Final Fieldblog!

Throughout this semester, I have been given the wonderful opportunity to go observe classrooms in an elementary, middle, and high school. I thoroughly enjoyed my experiences at every school because I was able to see different ways of teaching and a wide range of learning abilities. Because of my observations at Mayfield Middle School, I changed my major from Early Childhood Education to Middle Childhood Education. My experience with the middle school was so positive and welcoming; I fell in love with the more advanced learning abilities! Although my major is now Middle Childhood Education, I did my individual observations at Gesu Elementary School and really enjoyed it! I saw how the teacher cared for her students in her own way and how she taught her students to learn to the best of their ability. She figured out that through learning games both on the Internet and on paper, her students can grasp the material in which they are being taught better. It was great seeing the students understand the material and then help their classmates finish up what they are working on. In the class I observed, there was a huge variety of learning abilities and it was great working with the students to actually see how they all individually learn. Working with the students helped me realize that each child is so different and each needs attention so they can learn properly. I am so grateful the teacher I observed allowed me to help her students complete their Math, Social Studies, and Reading homework because it allowed me to work with all different types of learning abilities and students. I am so happy that my Education 100 Class required me to go out into the classroom and observe because I would not have changed my major to Middle Childhood Education if I had not had early experience in schools!


Project Proposal for “This I Believe” Paper

For my “This I Believe” paper, I will write about my belief that caring for your students as a teacher is of extreme importance. The reason I am intrigued to research and write about the topic of caring in the classroom is because I believe it is one of the most important aspects of teaching. As sad as it is, I do not believe that teachers today are concerned with how they are caring for their students. I have not only seen this during my observations, but I have also experienced this with teachers during grade school as well as high school. That is why I would like to include my first hand examples in my “This I Believe” paper. The lack of care in classrooms is a huge issue in the broad field of Education because it can directly cause a decline in student’s academic success and personal well-being. Along with the research I will find to support my argument, my examples of personal experiences will help assist my argument.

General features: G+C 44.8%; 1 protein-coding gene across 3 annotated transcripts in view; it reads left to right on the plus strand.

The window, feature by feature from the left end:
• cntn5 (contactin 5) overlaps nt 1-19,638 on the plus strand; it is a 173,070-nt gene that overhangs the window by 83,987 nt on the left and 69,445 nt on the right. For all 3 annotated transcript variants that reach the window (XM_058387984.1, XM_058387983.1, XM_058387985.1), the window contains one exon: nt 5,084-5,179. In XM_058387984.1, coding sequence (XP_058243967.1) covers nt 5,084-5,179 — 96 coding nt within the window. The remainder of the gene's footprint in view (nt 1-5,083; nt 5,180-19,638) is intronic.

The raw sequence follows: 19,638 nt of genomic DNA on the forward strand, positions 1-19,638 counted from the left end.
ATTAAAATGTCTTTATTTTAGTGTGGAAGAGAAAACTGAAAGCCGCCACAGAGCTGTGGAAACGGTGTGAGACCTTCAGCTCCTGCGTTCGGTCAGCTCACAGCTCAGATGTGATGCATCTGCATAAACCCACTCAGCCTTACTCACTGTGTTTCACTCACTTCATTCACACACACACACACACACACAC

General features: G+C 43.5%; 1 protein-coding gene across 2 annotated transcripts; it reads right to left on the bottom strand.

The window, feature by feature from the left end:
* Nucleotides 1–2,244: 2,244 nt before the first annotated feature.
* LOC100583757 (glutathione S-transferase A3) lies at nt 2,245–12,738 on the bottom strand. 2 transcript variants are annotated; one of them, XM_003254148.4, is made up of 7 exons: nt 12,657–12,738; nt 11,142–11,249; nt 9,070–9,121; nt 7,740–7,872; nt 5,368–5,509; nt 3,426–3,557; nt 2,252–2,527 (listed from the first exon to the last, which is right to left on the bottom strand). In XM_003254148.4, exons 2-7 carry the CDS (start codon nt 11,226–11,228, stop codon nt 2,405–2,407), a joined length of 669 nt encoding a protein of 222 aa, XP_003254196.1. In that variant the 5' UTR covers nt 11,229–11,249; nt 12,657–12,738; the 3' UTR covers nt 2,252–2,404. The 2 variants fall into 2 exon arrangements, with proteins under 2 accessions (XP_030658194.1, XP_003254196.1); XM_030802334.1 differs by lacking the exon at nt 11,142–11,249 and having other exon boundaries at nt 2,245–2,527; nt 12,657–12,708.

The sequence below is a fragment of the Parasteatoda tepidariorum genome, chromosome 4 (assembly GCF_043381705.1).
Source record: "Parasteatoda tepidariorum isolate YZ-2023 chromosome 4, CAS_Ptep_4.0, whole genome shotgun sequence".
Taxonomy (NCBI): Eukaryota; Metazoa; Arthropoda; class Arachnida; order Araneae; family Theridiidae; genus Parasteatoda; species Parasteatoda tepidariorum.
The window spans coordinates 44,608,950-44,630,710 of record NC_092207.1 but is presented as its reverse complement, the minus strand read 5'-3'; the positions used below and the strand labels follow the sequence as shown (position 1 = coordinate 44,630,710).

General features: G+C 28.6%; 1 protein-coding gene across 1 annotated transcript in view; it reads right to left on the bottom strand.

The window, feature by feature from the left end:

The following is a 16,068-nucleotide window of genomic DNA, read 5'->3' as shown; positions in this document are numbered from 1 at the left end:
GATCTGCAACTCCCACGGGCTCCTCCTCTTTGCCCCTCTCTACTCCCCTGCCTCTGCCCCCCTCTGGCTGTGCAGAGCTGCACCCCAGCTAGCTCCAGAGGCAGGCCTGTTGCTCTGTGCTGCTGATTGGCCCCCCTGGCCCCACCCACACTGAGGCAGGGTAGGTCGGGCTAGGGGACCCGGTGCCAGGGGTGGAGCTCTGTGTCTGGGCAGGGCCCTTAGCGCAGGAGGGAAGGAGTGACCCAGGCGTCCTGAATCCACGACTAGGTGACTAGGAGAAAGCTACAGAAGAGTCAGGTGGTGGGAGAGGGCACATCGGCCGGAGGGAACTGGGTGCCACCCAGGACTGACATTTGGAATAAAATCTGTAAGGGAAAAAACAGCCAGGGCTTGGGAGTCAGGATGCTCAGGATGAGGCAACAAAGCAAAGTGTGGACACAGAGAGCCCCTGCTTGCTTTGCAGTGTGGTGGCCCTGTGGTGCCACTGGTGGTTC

This topic of caring in classrooms is definitely worth bringing attention to. It should not only be a concern for future teachers, like myself and my classmates, but it should also be a huge concern for parents of students and students themselves. Because of this, caring in the classroom is of crucial importance and needs to be dealt with properly and effectively. Ultimately, the “big” question I have for myself while I am researching about caring in the classroom is “How can caring in the classroom directly affect the student’s success and the student’s personal well-being?” From my annotated bibliography, I have already found sources that allow me to start writing about this topic in further depth and then use my personal examples to elaborate on this issue in the field of Education.